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    Default Re: how to pick the right dingy design

    Steve,

    no I dont have a catalog. I dont know much about various designs. I like your pram a lot. How many hours did it take to build?
    Last edited by gregleeber; 11-17-2008 at 06:35 PM.

  4. #4

    Default Re: how to pick the right dingy design

    http://www.duck-trap.com/2002sun.html
    touch heavy (125lbs), but from what i can see, she'll compliment Milky Way well

  5. #5
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    Default Re: how to pick the right dingy design

    Jacques Mertens, a naval architect and a blue water sailer, designed the D4, later to become the D5, for his personal oceangoing sailboat.
    It is not traditional. It is S&G. You have to make some compromises if you want minimum weight. It was designed to fit on a cabin roof, to be capable of severe loading, to be stabile in a choppy anchorage, and to rowed or motored. Later it was altered to take a sail and daggerboard. For minimum weight it has to be built with okoume. It's only 7'10" x 46".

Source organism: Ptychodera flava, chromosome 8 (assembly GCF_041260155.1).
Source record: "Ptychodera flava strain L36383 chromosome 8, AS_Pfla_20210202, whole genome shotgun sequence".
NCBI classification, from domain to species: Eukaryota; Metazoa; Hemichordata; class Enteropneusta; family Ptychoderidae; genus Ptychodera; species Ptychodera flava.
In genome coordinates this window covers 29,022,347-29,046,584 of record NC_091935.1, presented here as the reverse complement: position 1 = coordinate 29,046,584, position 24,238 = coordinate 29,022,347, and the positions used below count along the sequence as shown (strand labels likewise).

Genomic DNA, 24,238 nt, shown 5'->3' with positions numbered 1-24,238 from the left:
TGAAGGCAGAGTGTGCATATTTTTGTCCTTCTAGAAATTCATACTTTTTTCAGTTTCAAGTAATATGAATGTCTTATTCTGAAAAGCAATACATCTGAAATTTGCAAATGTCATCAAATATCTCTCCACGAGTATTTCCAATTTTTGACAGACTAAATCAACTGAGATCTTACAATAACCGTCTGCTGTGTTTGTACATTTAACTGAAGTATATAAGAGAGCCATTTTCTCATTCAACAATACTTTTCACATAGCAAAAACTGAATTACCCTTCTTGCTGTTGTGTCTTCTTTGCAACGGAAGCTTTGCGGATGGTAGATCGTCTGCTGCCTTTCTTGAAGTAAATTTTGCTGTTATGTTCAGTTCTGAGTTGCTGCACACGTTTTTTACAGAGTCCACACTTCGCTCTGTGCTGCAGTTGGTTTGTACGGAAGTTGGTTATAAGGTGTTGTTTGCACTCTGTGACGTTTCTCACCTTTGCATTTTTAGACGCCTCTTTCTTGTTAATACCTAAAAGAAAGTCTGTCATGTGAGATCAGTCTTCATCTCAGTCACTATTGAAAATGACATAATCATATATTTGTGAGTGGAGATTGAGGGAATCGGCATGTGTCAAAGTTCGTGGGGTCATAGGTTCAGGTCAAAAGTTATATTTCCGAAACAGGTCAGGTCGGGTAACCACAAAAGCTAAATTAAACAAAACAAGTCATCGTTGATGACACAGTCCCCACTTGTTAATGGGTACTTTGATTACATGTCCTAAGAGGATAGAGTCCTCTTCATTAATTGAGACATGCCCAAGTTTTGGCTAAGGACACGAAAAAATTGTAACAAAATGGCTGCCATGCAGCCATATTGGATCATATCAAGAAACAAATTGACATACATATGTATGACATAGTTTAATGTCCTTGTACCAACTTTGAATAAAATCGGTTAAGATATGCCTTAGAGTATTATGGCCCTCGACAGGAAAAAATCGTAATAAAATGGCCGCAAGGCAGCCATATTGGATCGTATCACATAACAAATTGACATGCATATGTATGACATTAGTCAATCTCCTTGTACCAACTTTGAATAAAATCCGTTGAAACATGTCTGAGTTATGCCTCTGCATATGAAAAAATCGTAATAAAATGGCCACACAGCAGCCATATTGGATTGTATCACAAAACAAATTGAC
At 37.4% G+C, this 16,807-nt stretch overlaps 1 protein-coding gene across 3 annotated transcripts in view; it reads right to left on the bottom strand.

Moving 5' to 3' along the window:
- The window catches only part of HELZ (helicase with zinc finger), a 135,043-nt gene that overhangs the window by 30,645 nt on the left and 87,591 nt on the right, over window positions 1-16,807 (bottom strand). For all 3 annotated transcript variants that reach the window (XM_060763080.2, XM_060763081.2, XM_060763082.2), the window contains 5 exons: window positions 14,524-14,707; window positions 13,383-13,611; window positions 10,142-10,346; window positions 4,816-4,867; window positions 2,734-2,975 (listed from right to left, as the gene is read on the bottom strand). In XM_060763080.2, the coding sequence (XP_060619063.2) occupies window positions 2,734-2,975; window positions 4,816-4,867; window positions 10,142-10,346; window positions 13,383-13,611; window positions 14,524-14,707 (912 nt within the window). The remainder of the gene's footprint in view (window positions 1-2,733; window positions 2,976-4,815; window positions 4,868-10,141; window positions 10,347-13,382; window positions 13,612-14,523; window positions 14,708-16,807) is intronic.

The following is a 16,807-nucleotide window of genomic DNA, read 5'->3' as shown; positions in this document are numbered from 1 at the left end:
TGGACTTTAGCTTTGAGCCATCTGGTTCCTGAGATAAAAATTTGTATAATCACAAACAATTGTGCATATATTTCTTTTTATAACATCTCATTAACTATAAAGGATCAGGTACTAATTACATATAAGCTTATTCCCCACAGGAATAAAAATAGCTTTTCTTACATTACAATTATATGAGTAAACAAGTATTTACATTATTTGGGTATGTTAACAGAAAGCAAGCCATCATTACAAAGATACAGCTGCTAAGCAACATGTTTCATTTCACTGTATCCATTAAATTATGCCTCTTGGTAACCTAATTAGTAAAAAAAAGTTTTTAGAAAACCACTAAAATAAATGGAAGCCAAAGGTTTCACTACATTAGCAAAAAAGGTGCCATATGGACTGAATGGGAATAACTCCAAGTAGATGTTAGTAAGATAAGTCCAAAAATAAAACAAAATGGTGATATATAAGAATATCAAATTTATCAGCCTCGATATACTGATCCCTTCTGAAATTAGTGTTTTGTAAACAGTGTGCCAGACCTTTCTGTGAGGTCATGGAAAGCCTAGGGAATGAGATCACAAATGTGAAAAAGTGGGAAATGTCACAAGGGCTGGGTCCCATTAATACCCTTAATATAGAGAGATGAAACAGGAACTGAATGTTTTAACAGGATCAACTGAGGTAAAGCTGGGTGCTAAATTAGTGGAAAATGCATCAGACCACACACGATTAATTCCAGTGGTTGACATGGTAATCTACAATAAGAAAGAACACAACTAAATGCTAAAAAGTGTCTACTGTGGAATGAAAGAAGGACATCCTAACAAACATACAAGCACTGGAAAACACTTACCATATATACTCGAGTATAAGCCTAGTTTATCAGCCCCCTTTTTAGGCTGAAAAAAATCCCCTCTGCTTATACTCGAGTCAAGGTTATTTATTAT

The D5 is the most recent version. It has the daggerboard trunk moved back into the middle of the center seat for more room up front.
    You can download the D4 plans free at
    http://www.bateau.com/freeplans.php
    or buy the D5 plans at
    http://www.bateau.com/proddetail.php?prod=D5
    Most of the boats pictured are D4s because the D5 is fairly new yet.
    Almost forgot. The D4/D5 is unsinkable. There are large sealed chambers under the seats that, if constructed airtight, will allow reboarding and bailing.